Utah isn't planning to roll out child care worker subsidies, despite a bill that calls for it

Posted at 4:45 PM, Jun 27, 2024

SALT LAKE CITY — Like a lot of child care facilities across the state, the YWCA of Utah has experienced challenges in hiring and keeping staff.

People leave for higher paying jobs. One reason? Some have got their own child care needs, which can get expensive.

"We needed to retain staff in ways that our pay couldn’t do. Child care just doesn’t pay what it should. We’ve lost people to that, previously," Rachael Cervantes, the director of the YWCA of Utah's Child Care Services, told FOX 13 News. "So we took a leap of faith and decided to pay for all of our child care workers’ child care. Just because it is expensive. Upwards of $1,500 a month and when you’re getting paid $15 an hour, it’s just not affordable."

The YWCA estimates it spends about $12,000 a month to offer child care for its own employees. It fundraises right now to help cover that cost.

The Utah State Legislature passed a bill earlier this year that is trying to help all child care facilities as they struggle to retain workers, authorizing the Department of Workforce Services to give out subsidies for child care facilities to cover their employees child care. It won overwhelming support in the House and Senate and was signed by Governor Spencer Cox.

"We can’t have child care if we don’t have child care workers, and we need to make it easier for people to be in child care," said Anna Thomas, the policy director for the advocacy group Voices for Utah Children.

The bill went into effect on May 1, allowing Workforce Services to seek federal funding for the new subsidies. Other states are trying the same approach. But so far, the bill has yet to be rolled out in Utah.

"It was contingent on being allowed by our federal rules and regulations and also by funding availability. We spent time over the last couple of months looking to see if we could implement this program, and we did not receive any additional funding," Rebecca Banner, the deputy director of Utah's Department of Workforce Services, told FOX 13 News on Thursday.

Banner said the money they get is already spoken for. The agency uses its funding to offer subsidies for lower-income families to get child care and to ensure that there is quality child care in the state.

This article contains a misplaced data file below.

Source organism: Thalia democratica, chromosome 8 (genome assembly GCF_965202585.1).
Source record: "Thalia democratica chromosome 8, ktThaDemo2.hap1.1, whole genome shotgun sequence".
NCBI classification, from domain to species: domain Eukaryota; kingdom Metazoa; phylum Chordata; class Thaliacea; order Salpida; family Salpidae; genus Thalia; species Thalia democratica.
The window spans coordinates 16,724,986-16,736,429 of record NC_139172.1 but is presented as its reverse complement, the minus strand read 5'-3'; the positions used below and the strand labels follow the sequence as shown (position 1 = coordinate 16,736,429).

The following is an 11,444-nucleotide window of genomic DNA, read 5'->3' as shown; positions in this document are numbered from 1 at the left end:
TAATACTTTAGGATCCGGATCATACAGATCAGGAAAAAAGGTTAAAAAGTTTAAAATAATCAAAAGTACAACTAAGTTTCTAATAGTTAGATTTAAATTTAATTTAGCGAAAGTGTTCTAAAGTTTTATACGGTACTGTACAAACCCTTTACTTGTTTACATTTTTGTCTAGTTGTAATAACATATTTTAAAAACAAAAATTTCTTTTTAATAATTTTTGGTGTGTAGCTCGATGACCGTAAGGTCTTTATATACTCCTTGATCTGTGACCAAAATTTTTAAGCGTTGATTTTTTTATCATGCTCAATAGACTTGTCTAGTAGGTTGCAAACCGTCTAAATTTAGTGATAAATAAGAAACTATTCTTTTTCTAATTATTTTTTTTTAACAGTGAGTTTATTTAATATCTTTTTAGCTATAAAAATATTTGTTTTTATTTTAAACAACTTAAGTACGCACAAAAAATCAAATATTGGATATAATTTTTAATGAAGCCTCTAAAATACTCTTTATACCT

Not launching the program has frustrated advocates like Voices for Utah Children, who argue it would cost anywhere from $2 million to $8 million.

"It’s not a huge investment for us as taxpayers. But when we help get that one child care professional in the classroom and staying in the classroom? We potentially open up anywhere between four and eight child care slots. So the return on investment for Utah’s child care system is pretty profound," Thomas said.

The Utah State Legislature did not do a lot for child care this session. Advocates left the session upset they didn't see funding or legislation passed, even with warnings that federal COVID relief money would be drying up. The bill's sponsor, Rep. Ashlee Matthews, D-Kearns, told FOX 13 News she was frustrated to learn her bill — one of the few pieces of legislation that did pass — was not being enacted by Workforce Services at this time.

"If they need a little bit more clarity as to the intent of the legislature and the intent of implementing the program? I guess we will have to revisit this," Rep. Matthews said Thursday.

Banner said the bill gave Workforce Services latitude in implementing it. She said the agency does offer child care subsidies that people who meet certain income thresholds can apply for.

"I can’t predict if we’re going to be getting additional funding, but we will continue to look to see what funding we have available," Banner said. "If we’re able to, we’d be able to implement that program."

Cervantes said the subsidies would help child care centers across Utah keep going.

"When they take that help away, it makes it harder for us even to continue to run," she said.